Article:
Another common cause for presentations of ECRs to medical clinics relates to a misunderstanding of their nesting habits. The nest, built into the ground for optimal camouflage, is the home of ECR kits for the first 3–4 wk of their life until they are fully weaned (Cherney and Nieves 1991; Bewig and Mitchell 2009). During the preweaning period, the doe exhibits crepuscular nursing behaviors and typically visits the nest only at dusk and dawn (Varga 2014). This lack of visible maternal care often leads to an anthropomorphic misinterpretation of nest abandonment, leading to presentation of neonatal ECRs as presumed orphans to wildlife medical and rehabilitation centers.

Neonatal and juvenile ECRs are commonly presented to wildlife medical centers in the Midwest and exhibit high rates of morbidity and mortality despite intensive care. Wildlife clinics strive to make appropriate triage decisions to maximize the capabilities of animal welfare, veterinary services, and funding, but there are no current data regarding accurate prediction of survival status of this species in captive care. The objectives of this study were to identify predictive factors for survival in orphaned neonatal and juvenile ECRs presented to a wildlife medical center. Ultimately this knowledge may be used to guide decision-making regarding care and triage of this species. Based upon clinical experiences, we hypothesized that survival would be negatively impacted by lower weight status, singleton presentation, and multiple body system abnormalities at the time of presentation.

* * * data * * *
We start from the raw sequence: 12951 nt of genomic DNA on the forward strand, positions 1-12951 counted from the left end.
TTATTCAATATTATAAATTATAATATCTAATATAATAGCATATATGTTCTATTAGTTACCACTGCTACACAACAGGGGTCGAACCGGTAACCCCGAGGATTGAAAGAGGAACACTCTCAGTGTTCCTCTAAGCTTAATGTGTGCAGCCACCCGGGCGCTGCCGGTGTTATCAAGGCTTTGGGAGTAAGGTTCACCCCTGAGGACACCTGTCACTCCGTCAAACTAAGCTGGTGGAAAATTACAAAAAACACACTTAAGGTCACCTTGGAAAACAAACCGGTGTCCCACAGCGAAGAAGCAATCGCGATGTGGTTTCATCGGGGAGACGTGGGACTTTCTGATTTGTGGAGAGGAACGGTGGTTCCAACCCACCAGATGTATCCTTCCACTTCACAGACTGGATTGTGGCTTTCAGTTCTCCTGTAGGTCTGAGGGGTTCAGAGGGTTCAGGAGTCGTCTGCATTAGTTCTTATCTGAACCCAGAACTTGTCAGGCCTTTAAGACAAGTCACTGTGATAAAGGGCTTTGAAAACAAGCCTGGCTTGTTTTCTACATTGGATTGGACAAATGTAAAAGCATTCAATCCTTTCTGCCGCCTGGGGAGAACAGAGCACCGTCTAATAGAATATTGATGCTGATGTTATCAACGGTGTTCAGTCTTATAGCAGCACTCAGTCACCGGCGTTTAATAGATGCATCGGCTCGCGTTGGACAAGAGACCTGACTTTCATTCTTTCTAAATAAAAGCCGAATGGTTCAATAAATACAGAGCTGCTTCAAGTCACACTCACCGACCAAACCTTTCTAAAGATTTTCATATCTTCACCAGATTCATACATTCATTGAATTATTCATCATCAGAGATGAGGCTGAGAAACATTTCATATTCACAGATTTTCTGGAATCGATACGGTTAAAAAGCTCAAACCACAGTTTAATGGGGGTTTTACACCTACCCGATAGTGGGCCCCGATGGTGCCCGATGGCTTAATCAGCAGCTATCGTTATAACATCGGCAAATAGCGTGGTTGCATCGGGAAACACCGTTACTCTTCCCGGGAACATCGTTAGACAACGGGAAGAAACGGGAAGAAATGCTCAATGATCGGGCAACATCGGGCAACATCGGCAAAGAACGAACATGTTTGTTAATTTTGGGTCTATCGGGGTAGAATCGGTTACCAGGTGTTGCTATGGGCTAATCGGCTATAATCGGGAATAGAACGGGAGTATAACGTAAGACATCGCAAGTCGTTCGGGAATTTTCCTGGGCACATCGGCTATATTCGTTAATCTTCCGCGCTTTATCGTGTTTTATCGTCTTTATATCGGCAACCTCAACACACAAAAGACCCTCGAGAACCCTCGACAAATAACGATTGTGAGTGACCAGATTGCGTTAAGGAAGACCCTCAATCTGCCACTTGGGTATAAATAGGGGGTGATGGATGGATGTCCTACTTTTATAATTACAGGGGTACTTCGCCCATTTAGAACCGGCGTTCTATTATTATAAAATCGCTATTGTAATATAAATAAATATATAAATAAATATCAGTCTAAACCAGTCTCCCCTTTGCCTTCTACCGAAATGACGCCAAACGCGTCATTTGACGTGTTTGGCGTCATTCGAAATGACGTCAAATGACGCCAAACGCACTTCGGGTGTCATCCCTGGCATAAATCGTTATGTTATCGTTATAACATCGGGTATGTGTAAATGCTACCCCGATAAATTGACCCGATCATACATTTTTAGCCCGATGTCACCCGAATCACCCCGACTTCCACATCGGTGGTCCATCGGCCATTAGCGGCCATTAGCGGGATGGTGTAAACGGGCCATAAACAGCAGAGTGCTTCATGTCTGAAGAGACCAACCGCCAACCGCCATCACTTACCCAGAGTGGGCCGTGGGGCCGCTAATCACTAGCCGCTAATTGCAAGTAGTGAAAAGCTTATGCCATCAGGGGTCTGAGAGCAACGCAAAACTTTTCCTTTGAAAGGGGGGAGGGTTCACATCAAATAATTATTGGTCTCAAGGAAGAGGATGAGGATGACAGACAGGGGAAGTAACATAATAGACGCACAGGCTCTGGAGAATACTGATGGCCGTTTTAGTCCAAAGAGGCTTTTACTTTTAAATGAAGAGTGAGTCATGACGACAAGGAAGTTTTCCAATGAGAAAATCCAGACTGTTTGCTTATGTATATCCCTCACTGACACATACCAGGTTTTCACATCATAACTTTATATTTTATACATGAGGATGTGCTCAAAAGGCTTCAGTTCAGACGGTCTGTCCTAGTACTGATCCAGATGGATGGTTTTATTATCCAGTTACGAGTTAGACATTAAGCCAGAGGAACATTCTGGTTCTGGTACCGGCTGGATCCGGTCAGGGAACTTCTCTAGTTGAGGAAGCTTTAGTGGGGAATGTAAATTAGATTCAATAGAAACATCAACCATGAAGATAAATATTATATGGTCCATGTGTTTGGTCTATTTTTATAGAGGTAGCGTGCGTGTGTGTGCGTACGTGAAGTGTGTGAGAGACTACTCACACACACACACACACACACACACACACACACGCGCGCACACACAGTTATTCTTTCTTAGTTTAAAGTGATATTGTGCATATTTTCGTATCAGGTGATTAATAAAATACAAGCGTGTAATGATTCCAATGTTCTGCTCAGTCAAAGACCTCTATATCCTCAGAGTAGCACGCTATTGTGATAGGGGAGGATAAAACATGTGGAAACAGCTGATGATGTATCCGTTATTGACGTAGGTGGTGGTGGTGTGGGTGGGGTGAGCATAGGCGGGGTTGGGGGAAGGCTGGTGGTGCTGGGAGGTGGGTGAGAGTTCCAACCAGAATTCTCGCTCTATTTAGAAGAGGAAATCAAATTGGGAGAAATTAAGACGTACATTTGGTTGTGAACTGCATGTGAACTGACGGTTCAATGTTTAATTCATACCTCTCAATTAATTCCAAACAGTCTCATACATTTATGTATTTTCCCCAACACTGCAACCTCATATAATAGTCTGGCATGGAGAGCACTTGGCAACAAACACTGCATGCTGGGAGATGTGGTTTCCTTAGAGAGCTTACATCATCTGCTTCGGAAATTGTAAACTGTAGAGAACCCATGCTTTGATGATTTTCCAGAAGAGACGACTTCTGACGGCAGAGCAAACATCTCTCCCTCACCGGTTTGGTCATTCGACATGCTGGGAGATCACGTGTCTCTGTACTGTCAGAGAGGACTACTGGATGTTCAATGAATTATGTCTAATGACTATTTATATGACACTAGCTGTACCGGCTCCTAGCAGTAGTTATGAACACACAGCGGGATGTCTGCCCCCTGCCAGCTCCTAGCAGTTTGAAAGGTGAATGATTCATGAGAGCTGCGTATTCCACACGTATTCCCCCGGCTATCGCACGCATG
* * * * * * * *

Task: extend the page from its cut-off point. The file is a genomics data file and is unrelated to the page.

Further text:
Case selection